While comics and childhood have long been intertwined in the public imaginary, at the time that we undertook this project there weren’t any book-length projects that explored representations of children in comics over the course of the twentieth and into the twenty-first century. We knew that we wanted to take an international approach to this exploration, too, which meant that we wouldn’t be able to cover everything but that it could at least offer the beginnings of the sort of work that we both wanted to see more of in the field. We were lucky to receive a number of excellent essays for inclusion in the collection; our contributors really made that part of the job easy with the strong work they did. When we were nominated for an Eisner for that book in 2018, we were both very clear on the fact that we couldn’t have achieved that nod without the excellent work provided by our contributors, including that of Qiana Whitted (who won an Eisner award this year for her own book: EC Comics: Race, Shock, and Social Protest (Rutgers University Press, 2019), Pamela Roberston Wojcik, C.W. Marshall, Annick Pellegrin, Ralf Kauranen, Tamryn Bennett, and many more. We are both very proud of that book and also very heartened that more excellent work continues to be done in this area; Lara Saguisag’s Incorrigibles and Innocents: Constructing Childhood and Citizenship in Progressive Era Comics (Rutgers University Press, 2018) and Michelle Abate’s Funny Girls: Guffaws, Guts, and Gender in Classic American Comics (University Press of Mississippi, 2018) are two recently published books that I can’t recommend highly enough in terms of their contributions to both childhood studies and comics studies.
What are you working on now?
In addition to helping organize conferences for both CSS and ICAF (both organizations are running virtual events this and next year), I’m also starting work on a book of my own. This book will bring together research that I’ve been doing essentially since I finished my dissertation in 2014; I’m exceedingly grateful to my home institution, St. Ambrose University, for awarding me sabbatical leave to focus on drafting the manuscript. It’s tentatively titled Graphic Narratives of Resistance: Counter-storytelling in Latin/x American Comics. It seeks to demonstrate the ways in which comics have served as an important site of resistance in countering hegemonic discourses while also highlighting the experiences of marginalized subjects and the communities of which they form a part. Furthermore, it seeks to destabilize the narrative surrounding cultural exchange between North and South, demonstrating the multiple threads of influence that travel back and forth across the Americas, not only from North to South but from South to North, as well. Some of the comics I discuss in this book include U.S. Latinx titles Love and Rockets (Los Bros. Hernandez, 1982-present), Diary of a Reluctant Dreamer (Alberto Ledesma, 2017), and Darkroom (Lila Quintero Weaver, 2012), as well as Latin American comics La guerra por el agua (Jesús Cossio, Nelly Luna Amancio, and Jason Martínez, 2017), Diario Íntimo de Maliki 4 Ojos (Marcela Trujillo, 2011) and work produced by the “Tetastristes” feminist comics collective (Chile).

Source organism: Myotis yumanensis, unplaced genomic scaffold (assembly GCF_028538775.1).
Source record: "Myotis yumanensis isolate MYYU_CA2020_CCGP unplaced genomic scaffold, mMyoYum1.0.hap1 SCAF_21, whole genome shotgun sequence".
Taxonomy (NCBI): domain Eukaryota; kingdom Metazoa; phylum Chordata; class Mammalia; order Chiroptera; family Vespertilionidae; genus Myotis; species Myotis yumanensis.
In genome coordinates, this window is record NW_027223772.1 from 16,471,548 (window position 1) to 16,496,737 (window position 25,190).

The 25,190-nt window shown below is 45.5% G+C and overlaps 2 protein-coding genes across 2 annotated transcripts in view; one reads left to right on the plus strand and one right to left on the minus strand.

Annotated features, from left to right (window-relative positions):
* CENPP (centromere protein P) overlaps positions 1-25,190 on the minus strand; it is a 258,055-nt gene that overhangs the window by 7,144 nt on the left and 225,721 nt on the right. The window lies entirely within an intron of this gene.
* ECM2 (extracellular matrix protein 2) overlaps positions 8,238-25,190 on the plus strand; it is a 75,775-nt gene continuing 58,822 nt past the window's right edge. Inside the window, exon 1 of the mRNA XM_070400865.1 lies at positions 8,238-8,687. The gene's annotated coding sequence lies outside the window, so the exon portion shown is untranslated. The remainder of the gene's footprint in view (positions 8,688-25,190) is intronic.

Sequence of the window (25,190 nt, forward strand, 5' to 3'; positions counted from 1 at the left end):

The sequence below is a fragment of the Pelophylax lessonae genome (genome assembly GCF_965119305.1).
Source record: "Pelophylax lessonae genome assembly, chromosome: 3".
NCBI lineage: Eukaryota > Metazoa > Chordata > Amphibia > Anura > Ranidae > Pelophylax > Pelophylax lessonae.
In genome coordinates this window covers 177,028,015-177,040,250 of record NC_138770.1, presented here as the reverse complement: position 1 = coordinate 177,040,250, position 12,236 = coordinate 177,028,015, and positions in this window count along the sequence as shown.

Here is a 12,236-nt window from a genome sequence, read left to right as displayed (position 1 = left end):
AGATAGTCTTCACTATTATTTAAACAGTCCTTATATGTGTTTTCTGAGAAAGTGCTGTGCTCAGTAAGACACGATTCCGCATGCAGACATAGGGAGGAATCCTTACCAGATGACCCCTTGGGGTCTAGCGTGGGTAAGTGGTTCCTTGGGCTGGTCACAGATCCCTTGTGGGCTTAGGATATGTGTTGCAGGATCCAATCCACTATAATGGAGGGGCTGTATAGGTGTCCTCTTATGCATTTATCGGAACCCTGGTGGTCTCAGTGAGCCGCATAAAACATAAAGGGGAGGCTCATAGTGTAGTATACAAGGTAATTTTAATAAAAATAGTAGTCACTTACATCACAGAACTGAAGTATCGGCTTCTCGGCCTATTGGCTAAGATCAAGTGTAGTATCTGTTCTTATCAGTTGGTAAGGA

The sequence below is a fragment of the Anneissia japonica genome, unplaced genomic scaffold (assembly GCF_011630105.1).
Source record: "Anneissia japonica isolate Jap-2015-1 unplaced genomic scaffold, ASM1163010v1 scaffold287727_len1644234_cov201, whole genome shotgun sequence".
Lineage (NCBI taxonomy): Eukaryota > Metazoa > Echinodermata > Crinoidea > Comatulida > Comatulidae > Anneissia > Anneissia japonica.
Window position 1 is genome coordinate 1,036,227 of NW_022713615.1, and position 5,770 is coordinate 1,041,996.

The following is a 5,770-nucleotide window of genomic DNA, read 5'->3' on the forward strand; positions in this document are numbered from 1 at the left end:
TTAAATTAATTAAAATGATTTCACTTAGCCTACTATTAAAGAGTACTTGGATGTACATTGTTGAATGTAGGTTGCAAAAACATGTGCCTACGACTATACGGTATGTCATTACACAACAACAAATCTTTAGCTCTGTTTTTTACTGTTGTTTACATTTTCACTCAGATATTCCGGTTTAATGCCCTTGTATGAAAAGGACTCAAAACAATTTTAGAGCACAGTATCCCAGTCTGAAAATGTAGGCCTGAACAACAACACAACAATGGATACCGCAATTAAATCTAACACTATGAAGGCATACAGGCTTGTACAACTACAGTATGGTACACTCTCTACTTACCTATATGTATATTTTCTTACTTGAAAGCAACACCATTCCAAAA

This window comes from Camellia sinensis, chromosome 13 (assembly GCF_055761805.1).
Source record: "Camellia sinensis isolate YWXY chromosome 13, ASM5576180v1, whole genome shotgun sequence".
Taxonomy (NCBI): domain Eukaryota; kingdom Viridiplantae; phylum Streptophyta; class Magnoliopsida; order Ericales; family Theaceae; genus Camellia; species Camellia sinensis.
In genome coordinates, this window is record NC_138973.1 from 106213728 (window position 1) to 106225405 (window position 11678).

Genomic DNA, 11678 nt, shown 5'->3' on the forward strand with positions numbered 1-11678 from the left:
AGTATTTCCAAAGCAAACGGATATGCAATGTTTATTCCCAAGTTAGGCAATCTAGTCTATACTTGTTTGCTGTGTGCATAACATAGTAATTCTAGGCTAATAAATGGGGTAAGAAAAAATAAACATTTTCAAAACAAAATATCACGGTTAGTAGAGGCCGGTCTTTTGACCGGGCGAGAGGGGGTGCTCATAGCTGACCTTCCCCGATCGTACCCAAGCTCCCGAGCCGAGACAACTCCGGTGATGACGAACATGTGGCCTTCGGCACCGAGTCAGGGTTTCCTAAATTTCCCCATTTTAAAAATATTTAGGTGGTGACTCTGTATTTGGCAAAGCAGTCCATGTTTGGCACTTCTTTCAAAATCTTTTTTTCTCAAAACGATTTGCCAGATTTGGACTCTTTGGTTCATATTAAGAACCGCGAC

Favorite or new graphic novel recommendations?
It has been a tough year to stay current on recent releases but the extra time at home has given me the chance to read some things that have been waiting patiently on my bookshelf. Comics I’ve read and loved recently include Jaime Hernandez’s Is This How You See Me?, Ebony Flowers’ Hot Comb, Tillie Walden’s On a Sunbeam, Una’s Becoming/Unbecoming, and Drawing Power, edited by Diane Noomin.
I’m currently reading and working through Lynda Barry’s Making Comics (Drawn and Quarterly, 2019), which is the pandemic read of the year, in my opinion. If you haven’t done so already, do yourself a favor and get a copy at your local bookstore – it’s the perfect book to get you through a socially distant winter. In it, Barry provides a series of exercises used in the classes she teaches to go about telling stories using pictures and words. Too scared to draw a person? No problem – Barry will guide you through the Brunetti method (she’ll also tell you to lean into the weird shapes and figures that come out of your pen if you’ll let them). It’s a whimsical, fun, challenging book and guided practice that just might change the way you think about your own ability to draw and communicate in the language of images. Give it a shot!